TOODYAY is in emergency lockdown as local doctors, police, the Shire of Toodyay, schools, churches and shops take drastic action to help stop the deadly Covid-19 virus spreading through the Wheatbelt.
All local churches and hotels have shut, liquor store sales are restricted, school attendance is now voluntary, many shops are shut and travel to Perth is banned except for approved purposes such as work or health.Read more
It is uncertain if schools will re-open after the three-week Easter break starts on Thursday April 9, and all local museums, indoor sports venues and libraries have closed for the next six months.
Visitors from outside the Wheatbelt – including Perth – can no longer travel to Toodyay, causing local job losses and cutting hours for workers in local businesses that rely heavily on tourism.
The Federal Government’s Centrelink welfare agency and some banks are offering temporary financial relief.
Supplies of essential products such as toilet paper which ran out in Toodyay late last month are expected to return to normal this month when fresh supplies arrive in WA after logistical delays of up to 10 days in eastern states freight deliveries to Perth.
Local doctors are telling patients with virus symptoms (left) – a cough, shortness of breath, sore throat, runny or blocked nose, or fever – not to go to Toodyay’s medical centre but stay home and call 9574 2500 (or 1800 225 523 after hours) for help.
All callers will be offered a Telehealth appointment at home via their phone or various video apps.
Face-to-face visits will be available only by prior telephone request and with the approval of a health practitioner.
As in all other public places, medical centre visitors are required to stay a ‘social distance’ of at least 1.5 metres (five feet) from others (below), and waiting room chairs have been placed farther apart.
State health authorities are urging everyone to wash their hands thoroughly – front and back – for at least 20 seconds (the time it takes to sing Happy Birthday twice) as frequently as possible, particularly after touching door handles, money, benchtops, desks, chairs and other items touched by other people.
People are also warned not to touch their eyes, nose or mouth – particularly in public – unless they first wash their hands thoroughly with soap.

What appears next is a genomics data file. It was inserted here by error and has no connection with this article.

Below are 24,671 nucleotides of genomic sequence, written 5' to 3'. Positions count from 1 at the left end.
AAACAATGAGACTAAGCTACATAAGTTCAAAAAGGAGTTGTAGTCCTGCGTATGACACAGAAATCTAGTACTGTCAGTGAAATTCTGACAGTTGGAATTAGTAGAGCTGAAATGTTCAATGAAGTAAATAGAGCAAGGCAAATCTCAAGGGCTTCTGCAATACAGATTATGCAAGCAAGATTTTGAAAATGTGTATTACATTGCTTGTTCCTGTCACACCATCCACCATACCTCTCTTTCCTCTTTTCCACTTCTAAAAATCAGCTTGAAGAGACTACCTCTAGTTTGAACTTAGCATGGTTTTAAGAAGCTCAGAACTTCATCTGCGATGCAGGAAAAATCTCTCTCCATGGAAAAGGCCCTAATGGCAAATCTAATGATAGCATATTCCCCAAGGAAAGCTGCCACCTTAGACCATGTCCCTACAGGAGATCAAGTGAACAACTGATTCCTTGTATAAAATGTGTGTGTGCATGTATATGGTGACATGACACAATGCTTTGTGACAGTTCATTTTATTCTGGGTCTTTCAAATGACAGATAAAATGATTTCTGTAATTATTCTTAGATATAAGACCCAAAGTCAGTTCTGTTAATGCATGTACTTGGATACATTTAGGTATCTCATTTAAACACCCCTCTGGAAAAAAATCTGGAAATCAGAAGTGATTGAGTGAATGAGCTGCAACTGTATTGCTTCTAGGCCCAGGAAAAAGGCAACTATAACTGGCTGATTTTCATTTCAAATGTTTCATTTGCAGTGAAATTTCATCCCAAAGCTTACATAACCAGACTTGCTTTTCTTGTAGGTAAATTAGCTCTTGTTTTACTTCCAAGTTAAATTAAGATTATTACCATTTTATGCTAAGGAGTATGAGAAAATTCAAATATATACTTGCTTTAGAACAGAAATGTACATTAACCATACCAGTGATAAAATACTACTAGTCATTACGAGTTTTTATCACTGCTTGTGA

Shaking hands and unnecessary physical contact with others is to be avoided at all times.
The WA Health Department says people don’t need to wear face masks (below) unless they have virus symptoms and need to stop it spreading through coughs and sneezes.
Toodyay’s Wheatbelt Health Network says Covid-19 can seem similar to ordinary influenza and normal coughs and colds.
People with any such symptoms should stay at home and call the Toodyay medical centre for advice.
Caution is needed because people can have Covid-19 but not show symptoms.
New vaccines for ordinary influenza are expected to become available soon but a Covid-19 vaccine has yet to be developed.
Elderly people and those with lung disease, diabetes or suppressed immune systems as the result of cancer treatments or chronic illness are more vulnerable to Covid-19 than others in the general community.
About 30 per cent of Toodyay’s estimated 4400 residents are older than 60, and another 20 per cent are aged between 50 and 60.
Visits to aged care facilities are now restricted, and people wanting to see relatives and friends living in units for older residents such as at Toodyay’s Butterly Cottages should use special care.
Limiting social contact will reduce the spread and impact of the virus, and shorten the recovery time for a return to normal life.
Local restaurants and cafes are now allowed to sell only takeaway food and drink, and customers must leave as soon as they receive their purchases and stay at least 1.5m apart in doorways and queues.
Toodyay police are urging all local residents to stay home as much as possible unless they need to buy food, go to work or travel for other essential reasons.
There will be no local Anzac Day Dawn Service, Parade or Gunfire Breakfast in Toodyay on April 25, and no Moondyne Festival next month.
The shire is continuing essential services such as rubbish collections but now prefers payments by card or cheques, or bank transfers (call 9574 9300).
In safe hands ‒ Shire of Toodyay crisis management leadership team (from left): Works and Services Manager Scott Patterson, Acting CEO Chileya Luangala and Emergency Manager Kylie Neaves.